Contingent Selves: Love and Death in a Buddhist Society in Nepal

Excerpt From Essay

"This article involves several layers of investigation meant to be mutually illuminating. At the core of my discussion is an ethnographic analysis of beliefs about the self (which I define for these purposes as the perceived locus of identity and experience) among Gurungs in Nepal, framed by a discussion of local interpretations of Buddhism and the ways in which these impinge on concepts of self. Surrounding this analysis is an examination of the shared tenets of the philosophic system of Buddhism expressed in many varied locales and a consideration of the implications of Buddhist philosophy for debates about the contingency of knowledge and the apprehension of truth, especially in relation to questions of representation and understandings of self."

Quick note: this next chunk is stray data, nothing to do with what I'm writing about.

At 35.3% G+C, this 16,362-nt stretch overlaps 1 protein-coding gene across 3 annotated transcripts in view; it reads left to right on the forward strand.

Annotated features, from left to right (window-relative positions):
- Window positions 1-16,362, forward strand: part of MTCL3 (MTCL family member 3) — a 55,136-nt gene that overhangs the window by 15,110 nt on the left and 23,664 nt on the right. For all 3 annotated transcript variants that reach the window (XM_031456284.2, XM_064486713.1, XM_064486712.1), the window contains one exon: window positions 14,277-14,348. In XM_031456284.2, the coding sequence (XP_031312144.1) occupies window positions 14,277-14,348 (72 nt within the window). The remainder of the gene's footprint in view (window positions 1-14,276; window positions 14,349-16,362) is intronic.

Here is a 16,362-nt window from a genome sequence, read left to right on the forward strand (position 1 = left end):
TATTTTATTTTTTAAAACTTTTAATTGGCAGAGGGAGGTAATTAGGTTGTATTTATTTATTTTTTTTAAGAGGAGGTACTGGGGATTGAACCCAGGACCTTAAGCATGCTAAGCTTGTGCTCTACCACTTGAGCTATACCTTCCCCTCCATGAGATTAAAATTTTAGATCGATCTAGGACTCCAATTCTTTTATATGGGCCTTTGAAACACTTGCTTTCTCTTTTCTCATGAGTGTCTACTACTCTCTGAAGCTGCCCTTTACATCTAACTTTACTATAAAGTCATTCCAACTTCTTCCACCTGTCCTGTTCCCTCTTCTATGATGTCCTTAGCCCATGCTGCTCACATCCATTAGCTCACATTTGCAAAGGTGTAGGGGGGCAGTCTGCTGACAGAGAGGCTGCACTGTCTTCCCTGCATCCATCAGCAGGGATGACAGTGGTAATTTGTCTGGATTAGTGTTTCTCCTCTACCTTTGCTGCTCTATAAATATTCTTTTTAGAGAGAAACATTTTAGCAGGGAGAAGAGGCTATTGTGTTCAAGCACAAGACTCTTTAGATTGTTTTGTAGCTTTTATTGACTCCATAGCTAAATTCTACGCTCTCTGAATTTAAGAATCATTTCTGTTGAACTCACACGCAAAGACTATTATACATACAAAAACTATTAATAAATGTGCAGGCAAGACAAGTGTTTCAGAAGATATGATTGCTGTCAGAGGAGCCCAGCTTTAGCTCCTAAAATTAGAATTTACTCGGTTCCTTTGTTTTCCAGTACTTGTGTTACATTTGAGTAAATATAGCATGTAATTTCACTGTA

"Contingent Selves: Love and Death in a Buddhist Society in Nepal," Ernestine McHugh (210).

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